Davis, in his affidavit, listed a number of Reyna’s friends or supporters who had pending criminal cases that Reyna dismissed that troubled him enough to resign his top assistant job. He said he and Jarrett spoke to Reyna about it in March 2013 and Reyna said, “Never get in my f---ing business again.”

Davis said he and Jarrett met with Texas Ranger Matt Lindemann about their concerns in December 2013 and met with Brust, the FBI agent, in August 2014. Davis wrote in his affidavit that Jarrett, Reyna’s current first assistant, got another cellphone so he could speak with Brust and others without Reyna knowing about it.

Broden had subpoenaed Jarrett’s cellphone records for Monday’s hearing.

After the hearing, West said in an interview that she thought she was going to testify about her discussions with the FBI agent and how Reyna asked her to pull the cases of at least 50 friends and supporters so he could dismiss them outright or have special prosecutors appointed who would dismiss them.

Waco attorney Robert Callahan, who represents Twin Peaks biker William Chance Aikin, and who attended Monday’s 20-minute hearing, said other Twin Peaks attorneys likely will seek to disqualify Reyna from prosecuting their cases based on allegations he made the decision to arrest 177 bikers for political gain.

If bikers like Clendennen, who allege they did nothing wrong at Twin Peaks, can show Reyna ordered the arrests and also has dismissed cases for donors and friends for political gain, they can establish a pattern that Reyna has made himself a witness in the case and should be removed from prosecuting them, Callahan said.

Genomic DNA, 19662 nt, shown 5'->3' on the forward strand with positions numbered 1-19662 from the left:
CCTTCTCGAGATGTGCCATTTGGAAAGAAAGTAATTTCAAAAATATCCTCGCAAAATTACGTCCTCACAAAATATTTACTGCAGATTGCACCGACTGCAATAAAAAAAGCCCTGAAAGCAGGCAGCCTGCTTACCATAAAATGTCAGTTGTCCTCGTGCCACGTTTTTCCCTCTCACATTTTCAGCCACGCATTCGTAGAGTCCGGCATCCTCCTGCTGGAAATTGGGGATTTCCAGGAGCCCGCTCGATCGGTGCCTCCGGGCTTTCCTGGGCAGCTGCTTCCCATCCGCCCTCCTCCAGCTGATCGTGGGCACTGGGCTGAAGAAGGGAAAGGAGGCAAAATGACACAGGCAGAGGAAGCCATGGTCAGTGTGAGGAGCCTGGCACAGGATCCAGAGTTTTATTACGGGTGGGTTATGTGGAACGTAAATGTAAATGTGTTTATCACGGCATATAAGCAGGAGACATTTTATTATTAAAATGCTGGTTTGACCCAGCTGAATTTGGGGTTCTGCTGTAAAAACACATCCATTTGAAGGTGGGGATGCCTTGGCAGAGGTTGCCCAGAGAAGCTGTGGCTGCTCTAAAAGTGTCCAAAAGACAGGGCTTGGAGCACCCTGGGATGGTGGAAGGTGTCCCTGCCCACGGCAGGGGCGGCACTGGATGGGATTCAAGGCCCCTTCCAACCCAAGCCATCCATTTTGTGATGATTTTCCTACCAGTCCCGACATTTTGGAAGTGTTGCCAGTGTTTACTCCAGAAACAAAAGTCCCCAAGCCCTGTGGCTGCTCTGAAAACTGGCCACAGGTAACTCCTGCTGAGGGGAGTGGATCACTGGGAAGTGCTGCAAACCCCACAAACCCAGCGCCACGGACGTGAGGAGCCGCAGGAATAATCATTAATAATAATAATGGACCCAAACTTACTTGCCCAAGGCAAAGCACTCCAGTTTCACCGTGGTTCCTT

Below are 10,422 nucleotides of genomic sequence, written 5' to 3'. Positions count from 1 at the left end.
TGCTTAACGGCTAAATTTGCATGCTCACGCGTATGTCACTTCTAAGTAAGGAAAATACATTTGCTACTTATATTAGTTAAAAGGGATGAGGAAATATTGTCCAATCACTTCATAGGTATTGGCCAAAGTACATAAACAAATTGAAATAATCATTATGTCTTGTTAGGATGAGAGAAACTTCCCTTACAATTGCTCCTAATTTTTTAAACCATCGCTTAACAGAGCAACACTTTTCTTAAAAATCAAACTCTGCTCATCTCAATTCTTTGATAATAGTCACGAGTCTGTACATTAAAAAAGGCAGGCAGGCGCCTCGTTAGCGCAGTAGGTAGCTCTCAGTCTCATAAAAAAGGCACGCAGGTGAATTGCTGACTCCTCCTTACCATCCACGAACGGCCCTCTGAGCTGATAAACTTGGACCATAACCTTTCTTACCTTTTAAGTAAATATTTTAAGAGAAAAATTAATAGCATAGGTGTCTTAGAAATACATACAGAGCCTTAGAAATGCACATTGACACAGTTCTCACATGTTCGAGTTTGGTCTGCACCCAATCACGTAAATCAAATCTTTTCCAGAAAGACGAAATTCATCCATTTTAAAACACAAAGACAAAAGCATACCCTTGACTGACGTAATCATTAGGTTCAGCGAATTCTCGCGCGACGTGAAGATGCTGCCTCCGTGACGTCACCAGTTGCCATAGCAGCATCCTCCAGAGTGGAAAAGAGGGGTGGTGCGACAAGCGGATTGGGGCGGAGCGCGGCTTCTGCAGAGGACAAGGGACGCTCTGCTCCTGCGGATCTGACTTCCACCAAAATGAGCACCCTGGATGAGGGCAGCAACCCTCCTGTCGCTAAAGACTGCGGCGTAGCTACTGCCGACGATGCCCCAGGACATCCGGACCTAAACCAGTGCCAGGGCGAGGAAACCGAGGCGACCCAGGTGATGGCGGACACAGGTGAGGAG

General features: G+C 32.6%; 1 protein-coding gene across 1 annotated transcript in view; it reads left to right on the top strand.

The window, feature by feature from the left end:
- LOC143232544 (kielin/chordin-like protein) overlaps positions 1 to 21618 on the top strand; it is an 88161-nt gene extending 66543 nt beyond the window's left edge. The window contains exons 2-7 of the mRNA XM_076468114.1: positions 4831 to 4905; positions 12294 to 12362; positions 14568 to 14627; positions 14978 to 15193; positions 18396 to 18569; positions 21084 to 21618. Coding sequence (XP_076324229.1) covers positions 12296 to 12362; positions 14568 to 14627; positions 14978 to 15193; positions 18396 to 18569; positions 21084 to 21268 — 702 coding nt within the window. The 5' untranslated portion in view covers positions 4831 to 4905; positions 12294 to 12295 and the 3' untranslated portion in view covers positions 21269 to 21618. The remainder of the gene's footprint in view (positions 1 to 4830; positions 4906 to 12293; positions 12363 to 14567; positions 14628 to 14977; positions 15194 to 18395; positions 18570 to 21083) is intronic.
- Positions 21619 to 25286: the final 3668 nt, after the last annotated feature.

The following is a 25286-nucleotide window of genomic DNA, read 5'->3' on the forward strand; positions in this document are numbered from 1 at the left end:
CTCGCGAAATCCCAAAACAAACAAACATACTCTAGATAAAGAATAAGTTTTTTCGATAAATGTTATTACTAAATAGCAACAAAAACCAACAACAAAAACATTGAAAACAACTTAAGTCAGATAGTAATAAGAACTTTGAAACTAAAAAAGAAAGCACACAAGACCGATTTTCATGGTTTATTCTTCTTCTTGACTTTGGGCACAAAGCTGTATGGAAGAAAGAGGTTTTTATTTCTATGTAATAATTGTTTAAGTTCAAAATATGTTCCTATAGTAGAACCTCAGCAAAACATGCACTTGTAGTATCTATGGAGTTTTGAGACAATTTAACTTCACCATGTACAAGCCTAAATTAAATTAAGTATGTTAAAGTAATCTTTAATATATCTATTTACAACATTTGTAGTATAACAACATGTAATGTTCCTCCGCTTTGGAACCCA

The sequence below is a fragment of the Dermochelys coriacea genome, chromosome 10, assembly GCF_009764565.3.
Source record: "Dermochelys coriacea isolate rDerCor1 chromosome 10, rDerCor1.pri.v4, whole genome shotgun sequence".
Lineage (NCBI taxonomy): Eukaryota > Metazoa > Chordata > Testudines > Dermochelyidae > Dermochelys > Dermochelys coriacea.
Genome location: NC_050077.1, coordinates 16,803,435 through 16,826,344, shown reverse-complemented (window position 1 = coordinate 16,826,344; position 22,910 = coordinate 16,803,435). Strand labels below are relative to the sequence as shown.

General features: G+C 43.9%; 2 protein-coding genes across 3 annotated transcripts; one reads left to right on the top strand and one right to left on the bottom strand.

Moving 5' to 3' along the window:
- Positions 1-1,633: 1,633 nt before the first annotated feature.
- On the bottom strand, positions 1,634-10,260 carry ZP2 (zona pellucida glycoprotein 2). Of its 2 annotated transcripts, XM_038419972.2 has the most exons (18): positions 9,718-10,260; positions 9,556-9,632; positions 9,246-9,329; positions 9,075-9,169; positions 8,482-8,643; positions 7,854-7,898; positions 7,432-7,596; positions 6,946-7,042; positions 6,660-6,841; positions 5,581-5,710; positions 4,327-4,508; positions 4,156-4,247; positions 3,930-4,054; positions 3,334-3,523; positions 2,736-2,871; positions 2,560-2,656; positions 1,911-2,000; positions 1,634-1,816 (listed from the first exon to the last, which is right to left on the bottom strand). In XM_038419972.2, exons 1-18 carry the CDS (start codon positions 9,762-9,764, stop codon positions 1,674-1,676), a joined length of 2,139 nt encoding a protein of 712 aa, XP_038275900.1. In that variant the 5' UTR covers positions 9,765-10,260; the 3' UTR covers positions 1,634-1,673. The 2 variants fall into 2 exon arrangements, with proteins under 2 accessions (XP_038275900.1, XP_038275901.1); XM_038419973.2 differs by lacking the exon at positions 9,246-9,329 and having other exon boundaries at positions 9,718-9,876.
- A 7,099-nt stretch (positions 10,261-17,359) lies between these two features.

Before the hearing adjourned, Shaver asked Broden and the three Houston attorneys he appointed as special prosecutors — Brian Benken, Brian Roberts and Feroz Merchant — when they think they can be ready to try the case.

Broden said his client is innocent and he could start his trial today, saying he is aware the special prosecutors “inherited this mess.”

He encouraged them to review the evidence against Clendennen, who he said did nothing wrong and is seen on videos ducking and running for cover.

“Well, they can dismiss it if that’s the case,” Shaver said of the special prosecutors.

Roberts told the judge there is no way to know now when they will be ready for trial because they are just starting their review of more than 2 million documents that have been turned over to them.

The judge set a pretrial hearing in the case for March 5 and 6, and the prosecutors told the judge they would have a better idea of when they would be ready to try the case by then.

Shaver said he intends to pay the special prosecutors the same rates as court-appointed defense attorneys are paid in 54th State District Court. That means the trio of attorneys will be paid $75 an hour for out-of-court work, $80 an hour for court time and $50 an hour for travel time to and from Houston.

The first trial of a Twin Peaks shootout case ended in a mistrial after jurors said they could not reach a verdict in any of the three counts against Jacob Carrizal, the Dallas Bandidos chapter president. A tentative retrial date in that case is set for April 2.

Staff writer at the Waco Tribune-Herald covering courts and criminal justice. Follow me on Twitter @TSpoonFeed.